December 14, 2021

Huge Improvement in Mountain Snow Situation and Much More is in the Forecast

Ski areas are opening and expanding operations throughout the region for a good reason:  the past week has brought large additions to the mountain snowpack....and models are suggesting much more is coming during the next ten days.

The mountain snow situation this fall has been a roller coaster ride, with huge snow dumps followed by warm atmospheric rivers that took most of it away.  Fortunately, the snow roller coaster ride is over, with substantial gains during the next month.


To see how much better things have gotten, compare the USDA SNOTEL percent of normal snow water (SWE) on December 1st and this morning (see below).

On December 1, after multiple warm atmospheric river events, the entire Northwest was below normal with ALL of Oregon and half of Washington possessing less than 50% of the normal snowpack. Forget Thanksgiving skiing this year!

But what a difference two weeks made.  This morning the red (below 50%) areas are almost gone, with several areas near normal (green) in northern Washington, northern Idaho, and importantly in the central Sierra Nevada range.  HUGE improvement.



What Happens Now?

During the next 48h, most of the snow action will be south of Seattle, as a Pacific low-pressure system moves southeastward off the Pacific coast, making landfall over central Oregon (see surface weather map at 10 PM Wednesday).  This forecast map below shows sea level pressure (solid lines) and low-level temperatures, with blue and purple colors indicating cold air.   Very cold east of the Rockies.


The snow accumulation through 4 PM Thursday reflects this low-pressure track, with the Oregon Cascades and northern California enjoying 1 to 2 feet of additional snowfall.   This is excellent for water resources to our south.

On Saturday, a weak front will move through our region(see surface map of sea level pressure and temperature at 4 AM Saturday), which will move the precipitation north again.


The 48h snowfall total ending 4 PM Saturday shows the shift northward, with substantial amounts in the North Cascades and southwestern BC.   Our snowpack will be solidly near normal for the entire region by this time.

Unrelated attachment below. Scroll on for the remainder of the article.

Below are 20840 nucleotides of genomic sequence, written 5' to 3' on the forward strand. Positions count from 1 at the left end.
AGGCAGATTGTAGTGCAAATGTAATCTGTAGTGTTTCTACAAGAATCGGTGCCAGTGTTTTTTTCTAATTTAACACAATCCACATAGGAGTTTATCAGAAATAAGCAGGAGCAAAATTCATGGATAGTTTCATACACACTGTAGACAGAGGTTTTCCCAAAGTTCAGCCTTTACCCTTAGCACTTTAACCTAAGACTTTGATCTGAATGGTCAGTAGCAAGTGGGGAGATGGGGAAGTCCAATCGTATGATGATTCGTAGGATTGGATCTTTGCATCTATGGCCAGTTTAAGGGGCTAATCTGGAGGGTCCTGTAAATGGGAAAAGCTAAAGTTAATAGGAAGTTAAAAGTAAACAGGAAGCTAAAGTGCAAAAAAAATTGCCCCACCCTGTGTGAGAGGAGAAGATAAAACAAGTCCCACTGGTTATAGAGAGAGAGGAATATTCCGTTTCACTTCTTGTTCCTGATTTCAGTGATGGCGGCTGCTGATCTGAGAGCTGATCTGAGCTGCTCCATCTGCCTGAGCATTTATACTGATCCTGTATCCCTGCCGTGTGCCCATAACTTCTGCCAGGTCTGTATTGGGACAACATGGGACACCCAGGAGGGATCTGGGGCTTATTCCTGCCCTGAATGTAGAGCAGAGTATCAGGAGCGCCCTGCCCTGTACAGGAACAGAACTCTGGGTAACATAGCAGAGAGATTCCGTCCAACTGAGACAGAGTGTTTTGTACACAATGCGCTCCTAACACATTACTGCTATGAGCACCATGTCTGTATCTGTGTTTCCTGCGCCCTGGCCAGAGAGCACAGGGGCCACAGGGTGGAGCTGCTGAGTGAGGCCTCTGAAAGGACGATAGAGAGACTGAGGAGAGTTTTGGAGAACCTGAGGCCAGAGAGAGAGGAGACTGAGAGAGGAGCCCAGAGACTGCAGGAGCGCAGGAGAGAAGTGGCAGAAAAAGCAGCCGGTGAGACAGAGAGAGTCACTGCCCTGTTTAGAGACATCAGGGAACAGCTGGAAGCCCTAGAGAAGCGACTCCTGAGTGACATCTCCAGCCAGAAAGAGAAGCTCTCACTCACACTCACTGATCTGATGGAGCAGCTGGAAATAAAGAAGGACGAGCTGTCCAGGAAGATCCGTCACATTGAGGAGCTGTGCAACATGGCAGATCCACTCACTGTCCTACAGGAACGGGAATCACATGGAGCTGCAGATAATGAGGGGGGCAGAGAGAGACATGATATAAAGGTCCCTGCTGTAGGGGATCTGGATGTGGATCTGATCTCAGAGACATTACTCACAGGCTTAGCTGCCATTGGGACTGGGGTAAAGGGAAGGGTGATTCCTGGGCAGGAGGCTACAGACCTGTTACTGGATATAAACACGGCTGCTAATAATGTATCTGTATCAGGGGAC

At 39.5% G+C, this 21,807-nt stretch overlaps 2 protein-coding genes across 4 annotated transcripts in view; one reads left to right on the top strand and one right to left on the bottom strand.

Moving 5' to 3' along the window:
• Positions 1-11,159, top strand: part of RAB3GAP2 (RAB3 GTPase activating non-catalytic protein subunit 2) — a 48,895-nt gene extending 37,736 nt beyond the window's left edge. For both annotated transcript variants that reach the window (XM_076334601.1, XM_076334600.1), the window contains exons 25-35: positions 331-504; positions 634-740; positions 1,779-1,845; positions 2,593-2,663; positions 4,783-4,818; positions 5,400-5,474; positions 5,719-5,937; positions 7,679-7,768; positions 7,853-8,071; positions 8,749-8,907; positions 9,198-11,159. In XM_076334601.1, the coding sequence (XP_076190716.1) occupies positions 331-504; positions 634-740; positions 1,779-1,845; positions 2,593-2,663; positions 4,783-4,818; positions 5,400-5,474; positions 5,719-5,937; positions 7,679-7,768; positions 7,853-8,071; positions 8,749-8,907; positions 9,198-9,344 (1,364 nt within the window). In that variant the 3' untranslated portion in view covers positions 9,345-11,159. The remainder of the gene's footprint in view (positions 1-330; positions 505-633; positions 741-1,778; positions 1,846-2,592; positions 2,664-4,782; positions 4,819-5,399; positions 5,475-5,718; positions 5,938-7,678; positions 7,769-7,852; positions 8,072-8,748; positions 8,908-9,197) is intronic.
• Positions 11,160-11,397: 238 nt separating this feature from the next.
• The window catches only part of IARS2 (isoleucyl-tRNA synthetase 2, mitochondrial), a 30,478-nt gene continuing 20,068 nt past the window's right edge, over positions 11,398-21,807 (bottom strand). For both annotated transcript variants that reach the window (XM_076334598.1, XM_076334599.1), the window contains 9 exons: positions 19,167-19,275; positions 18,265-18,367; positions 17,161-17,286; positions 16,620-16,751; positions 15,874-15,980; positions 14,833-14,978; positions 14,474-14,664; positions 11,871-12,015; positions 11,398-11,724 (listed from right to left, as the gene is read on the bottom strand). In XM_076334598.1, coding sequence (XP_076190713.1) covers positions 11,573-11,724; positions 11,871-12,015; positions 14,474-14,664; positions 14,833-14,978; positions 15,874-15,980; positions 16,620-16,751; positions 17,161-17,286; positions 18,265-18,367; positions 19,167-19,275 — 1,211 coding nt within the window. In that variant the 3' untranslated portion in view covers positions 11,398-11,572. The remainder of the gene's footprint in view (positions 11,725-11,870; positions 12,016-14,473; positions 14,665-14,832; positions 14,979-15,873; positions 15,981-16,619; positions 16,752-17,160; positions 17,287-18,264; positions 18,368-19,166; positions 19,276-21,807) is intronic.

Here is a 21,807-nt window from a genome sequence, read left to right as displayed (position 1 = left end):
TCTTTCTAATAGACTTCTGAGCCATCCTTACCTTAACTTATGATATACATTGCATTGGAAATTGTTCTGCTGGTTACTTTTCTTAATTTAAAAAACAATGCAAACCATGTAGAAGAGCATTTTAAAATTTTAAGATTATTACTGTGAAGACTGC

The Seattle Times had a headline about lowland snow in Seattle...but that is not going to happen this week.  I guess they are trying to sell more newspapers with that headline.

The subsequent five-day period brings even more snow in the mountains (see the forecast by the European Center Model below), with up to approximately two more feet above 4000 ft.


What about the European Center one-month forecasts?   You better take a deep breath before you view this.

For the next month (through January 14th), the EC extended model is going for much colder than normal conditions over the entire West Coast (see below)


And snow will be bountiful over the entire region (6-10 feet)


And don't forget we are in a moderate La Nina, with the rest of the winter weighted towards cold/wet conditions.



16 comments:

  1. Cliff, are there any indications of a artic outbreak headed our way?.

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  2. Will this snow and cold come with any sun?

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  3. Cliff, is there any way we could get a bit more clarity on this: "And snow will be bountiful over the entire region (6-10 feet)".

    Can you put some parameters on that?

    4+ day window of anticipated arrival?
    Anticipated length of event?
    When temps drop, and to what levels?
    Geographic parameters / elevations of event anticipated?

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  4. RE: your remark about the Seattle Times. HL Mencken famously said that the newspaper business was nothing more than buying newsprint at 5 cents a pound and selling it at 10 cents a pound. Still true methinks.

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    Replies
    1. I love Mencken, particularly his quote of "Democracy is the theory that the common people know what they want, and deserve to get it good and hard."